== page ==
Scotland can raise the revenue we need, fairly and locally, to protect services
The ongoing contest for the “anti-austerity” crown in Scottish politics has reached a new intensity this week. Only the Tories aren’t in this game – even if some of the rest have a pretty weak hand to play.
But opposing austerity doesn’t just mean knowing who to blame. It means acting. Whatever view you take of the Scottish Government’s financial record to date, over the coming years it will be increasingly clear that public services will suffer hugely if budgets keep being squeezed.
To put it simply, in the face of UK cuts we can’t protect public services without raising our own revenue. Equally, we can’t achieve a more equal society without redistribution.
The question is how. The SNP tend to argue that the current income tax powers aren’t good enough, and that we must wait until we can raise the higher rates independently of the rest. However, they don’t yet have a clear proposal to do this – hopefully that will come during the election campaign.
This week there have been angry disagreements about whether Labour’s proposal for a 1p increase would be progressive. There is a case for saying no-one should have to pay more tax, but no-one who wants to avoid the cuts can make this case. There is also a case for saying any impact at all on below-average incomes is unacceptable, even if broader shoulders bear a bigger burden.
But another line I’ve seen, that people on high incomes would see their tax bill increase less than people on low incomes, is a nonsense. It’s only possible to reach that conclusion by looking at your tax increase as a percentage of your existing tax bill. But this is an income tax – the whole point is it’s proportionate to what you earn, not to what you paid before.
Raising revenue is clearly necessary to protect services. An increase in the Scottish rate of income tax would be one way of doing so. But is it the best way?
I’d say no, and that’s why the Greens this week voted against both Labour’s proposals and the SNP’s budget as it stands. Over recent years Scotland’s tax base has shifted ever further from local tax to centralised tax, and from a broad mix including property wealth towards ever greater reliance on income. Scotland’s wealth inequality goes even deeper than our income inequality, and would be far worse without property tax.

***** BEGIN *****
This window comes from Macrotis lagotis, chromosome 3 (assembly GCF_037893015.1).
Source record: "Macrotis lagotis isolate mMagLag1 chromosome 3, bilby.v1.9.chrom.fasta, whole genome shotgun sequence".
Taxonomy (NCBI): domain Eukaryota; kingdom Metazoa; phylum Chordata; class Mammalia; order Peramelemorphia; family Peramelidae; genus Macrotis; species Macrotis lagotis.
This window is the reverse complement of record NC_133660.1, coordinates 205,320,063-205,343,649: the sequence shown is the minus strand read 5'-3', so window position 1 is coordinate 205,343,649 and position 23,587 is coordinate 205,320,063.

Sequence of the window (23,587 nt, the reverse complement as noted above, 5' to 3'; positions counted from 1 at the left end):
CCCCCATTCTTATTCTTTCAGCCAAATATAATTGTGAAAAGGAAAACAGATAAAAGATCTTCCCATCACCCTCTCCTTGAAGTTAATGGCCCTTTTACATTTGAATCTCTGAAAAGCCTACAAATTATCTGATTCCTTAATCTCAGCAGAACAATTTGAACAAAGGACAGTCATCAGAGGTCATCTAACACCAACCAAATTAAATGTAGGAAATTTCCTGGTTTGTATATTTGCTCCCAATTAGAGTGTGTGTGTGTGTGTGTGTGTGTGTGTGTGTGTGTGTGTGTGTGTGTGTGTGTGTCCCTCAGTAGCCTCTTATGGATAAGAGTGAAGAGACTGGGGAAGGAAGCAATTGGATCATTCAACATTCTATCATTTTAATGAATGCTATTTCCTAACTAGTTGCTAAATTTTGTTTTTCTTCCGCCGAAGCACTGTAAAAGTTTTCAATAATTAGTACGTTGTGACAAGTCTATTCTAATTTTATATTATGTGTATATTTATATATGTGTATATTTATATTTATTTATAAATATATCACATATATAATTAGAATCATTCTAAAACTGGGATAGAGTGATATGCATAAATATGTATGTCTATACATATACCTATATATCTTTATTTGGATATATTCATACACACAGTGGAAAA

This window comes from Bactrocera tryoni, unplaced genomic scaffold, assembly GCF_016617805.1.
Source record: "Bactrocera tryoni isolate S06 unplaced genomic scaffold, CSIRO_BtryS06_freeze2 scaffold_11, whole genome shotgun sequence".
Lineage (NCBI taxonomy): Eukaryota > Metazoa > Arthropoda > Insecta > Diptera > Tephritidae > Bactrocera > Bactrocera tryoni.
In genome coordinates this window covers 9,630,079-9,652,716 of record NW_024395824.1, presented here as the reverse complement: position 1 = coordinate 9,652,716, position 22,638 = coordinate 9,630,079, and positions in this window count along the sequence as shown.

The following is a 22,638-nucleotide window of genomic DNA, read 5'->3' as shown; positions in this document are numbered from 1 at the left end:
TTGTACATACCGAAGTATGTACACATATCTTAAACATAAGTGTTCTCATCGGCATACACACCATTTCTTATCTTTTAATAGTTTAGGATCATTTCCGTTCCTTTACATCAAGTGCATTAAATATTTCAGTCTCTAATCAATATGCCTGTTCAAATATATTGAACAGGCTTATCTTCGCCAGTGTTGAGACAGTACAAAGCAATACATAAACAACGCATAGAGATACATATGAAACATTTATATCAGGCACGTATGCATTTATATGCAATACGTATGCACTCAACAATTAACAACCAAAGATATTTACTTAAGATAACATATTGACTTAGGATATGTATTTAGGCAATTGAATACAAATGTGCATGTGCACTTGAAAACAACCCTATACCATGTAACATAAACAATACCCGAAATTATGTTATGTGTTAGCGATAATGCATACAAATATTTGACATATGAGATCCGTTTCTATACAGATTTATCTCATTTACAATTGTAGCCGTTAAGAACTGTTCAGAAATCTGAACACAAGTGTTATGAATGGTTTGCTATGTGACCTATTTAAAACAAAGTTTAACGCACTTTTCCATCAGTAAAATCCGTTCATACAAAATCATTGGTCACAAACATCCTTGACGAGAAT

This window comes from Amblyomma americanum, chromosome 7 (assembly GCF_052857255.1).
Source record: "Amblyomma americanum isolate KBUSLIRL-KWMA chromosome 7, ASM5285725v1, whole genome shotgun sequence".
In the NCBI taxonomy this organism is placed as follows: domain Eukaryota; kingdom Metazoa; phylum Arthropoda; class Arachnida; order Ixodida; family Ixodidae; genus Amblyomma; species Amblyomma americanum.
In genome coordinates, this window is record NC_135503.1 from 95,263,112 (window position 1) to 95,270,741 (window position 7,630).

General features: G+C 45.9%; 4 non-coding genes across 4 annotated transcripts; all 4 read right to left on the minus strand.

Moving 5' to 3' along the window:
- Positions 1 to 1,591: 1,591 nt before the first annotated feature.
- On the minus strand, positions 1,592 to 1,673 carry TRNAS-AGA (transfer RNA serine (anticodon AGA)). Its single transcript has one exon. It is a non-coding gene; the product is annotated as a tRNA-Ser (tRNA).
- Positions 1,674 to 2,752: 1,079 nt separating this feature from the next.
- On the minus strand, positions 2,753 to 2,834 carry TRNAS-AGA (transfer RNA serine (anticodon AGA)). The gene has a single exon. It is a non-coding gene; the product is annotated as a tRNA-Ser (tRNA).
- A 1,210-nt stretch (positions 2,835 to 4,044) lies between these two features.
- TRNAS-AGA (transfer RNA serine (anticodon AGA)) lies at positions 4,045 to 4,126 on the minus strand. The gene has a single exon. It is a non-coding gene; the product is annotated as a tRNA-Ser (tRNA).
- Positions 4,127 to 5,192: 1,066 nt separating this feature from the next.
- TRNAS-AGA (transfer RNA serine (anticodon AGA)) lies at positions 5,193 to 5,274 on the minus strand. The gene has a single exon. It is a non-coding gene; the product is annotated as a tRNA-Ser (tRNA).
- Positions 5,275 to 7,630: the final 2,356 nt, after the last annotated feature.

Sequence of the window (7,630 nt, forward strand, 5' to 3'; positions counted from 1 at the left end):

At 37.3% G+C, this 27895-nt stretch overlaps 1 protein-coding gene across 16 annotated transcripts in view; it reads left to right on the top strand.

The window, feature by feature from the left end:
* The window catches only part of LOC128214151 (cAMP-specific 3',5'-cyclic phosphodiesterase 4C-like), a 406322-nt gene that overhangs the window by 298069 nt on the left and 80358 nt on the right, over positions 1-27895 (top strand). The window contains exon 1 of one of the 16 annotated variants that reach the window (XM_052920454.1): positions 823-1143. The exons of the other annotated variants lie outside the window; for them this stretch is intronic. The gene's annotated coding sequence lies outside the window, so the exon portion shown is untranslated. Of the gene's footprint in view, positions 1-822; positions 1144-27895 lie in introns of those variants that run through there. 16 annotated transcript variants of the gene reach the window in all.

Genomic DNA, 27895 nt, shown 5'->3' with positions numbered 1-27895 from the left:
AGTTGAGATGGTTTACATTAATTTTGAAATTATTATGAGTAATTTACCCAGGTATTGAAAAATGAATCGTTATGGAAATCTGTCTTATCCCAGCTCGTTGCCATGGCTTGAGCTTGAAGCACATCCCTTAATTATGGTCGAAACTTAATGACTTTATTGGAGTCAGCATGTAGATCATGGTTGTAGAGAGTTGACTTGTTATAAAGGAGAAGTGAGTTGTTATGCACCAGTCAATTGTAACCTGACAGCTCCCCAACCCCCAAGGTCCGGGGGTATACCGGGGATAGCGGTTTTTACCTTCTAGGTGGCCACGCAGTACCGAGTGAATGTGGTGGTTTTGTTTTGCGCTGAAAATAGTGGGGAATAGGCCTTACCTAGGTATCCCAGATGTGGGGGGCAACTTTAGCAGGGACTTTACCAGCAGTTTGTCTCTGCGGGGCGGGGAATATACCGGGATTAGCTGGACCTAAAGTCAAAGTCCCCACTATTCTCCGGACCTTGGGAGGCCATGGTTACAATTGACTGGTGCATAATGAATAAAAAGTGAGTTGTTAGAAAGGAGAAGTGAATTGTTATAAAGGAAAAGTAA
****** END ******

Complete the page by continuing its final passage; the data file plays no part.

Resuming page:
Over the coming weeks we’ll set out our election proposals, looking ahead to stronger tax powers at national level and a replacement for council tax. But the immediate situation is critical, and unless we want to see job losses in the public sector and the erosion of services we all rely on, changes to the budget are needed now.
That’s why we set out three proposals which can be used immediately to raise revenue, on a scale not far from what Labour propose, but in a very different way. Scottish Greens will keep the focus on local taxes, and on the role of property wealth in the system.
Whatever view you take of the council tax freeze, the SNP’s pledge was to continue it for the duration of the current Parliament. That period ends in March this year, before the new budget comes into effect. Their pledge has been delivered, and it’s time to allow local councils to make their own decisions, accountable to their voters, without the threat of huge financial penalties. When council tax had been rising rapidly for years there was a good case for a freeze – but not forever. Nearly 10 years on, it’s time for a thaw.
Secondly, we should make use of the council tax multiplier, which determines the difference between the bands. Council tax is still based on property valuations more than 20 years out of date, and luxury homes have increased dramatically in value since then. By using the multiplier, we could increase revenue from those properties without hitting people in ordinary homes.
Third, I moved amendments to the Land Reform Bill this week which would have brought derelict land into the valuation roll for non-domestic rates. Those who hold such land pay nothing at the moment, and instead of incentives to put it to good use there are perverse incentives to demolish property in order to escape taxation.
In opposing these amendments, the Scottish Government appeared to argue that it can already be done without the need to change the law – so let’s get on with it. Scotland’s estimated 11,000 hectares of derelict land could generate some £316 million each year for investing in social housing or other priorities.
Scotland can raise the revenue we need, fairly and locally, to protect services. Or we can hand on the UK’s cuts. But we can’t avoid that choice any longer.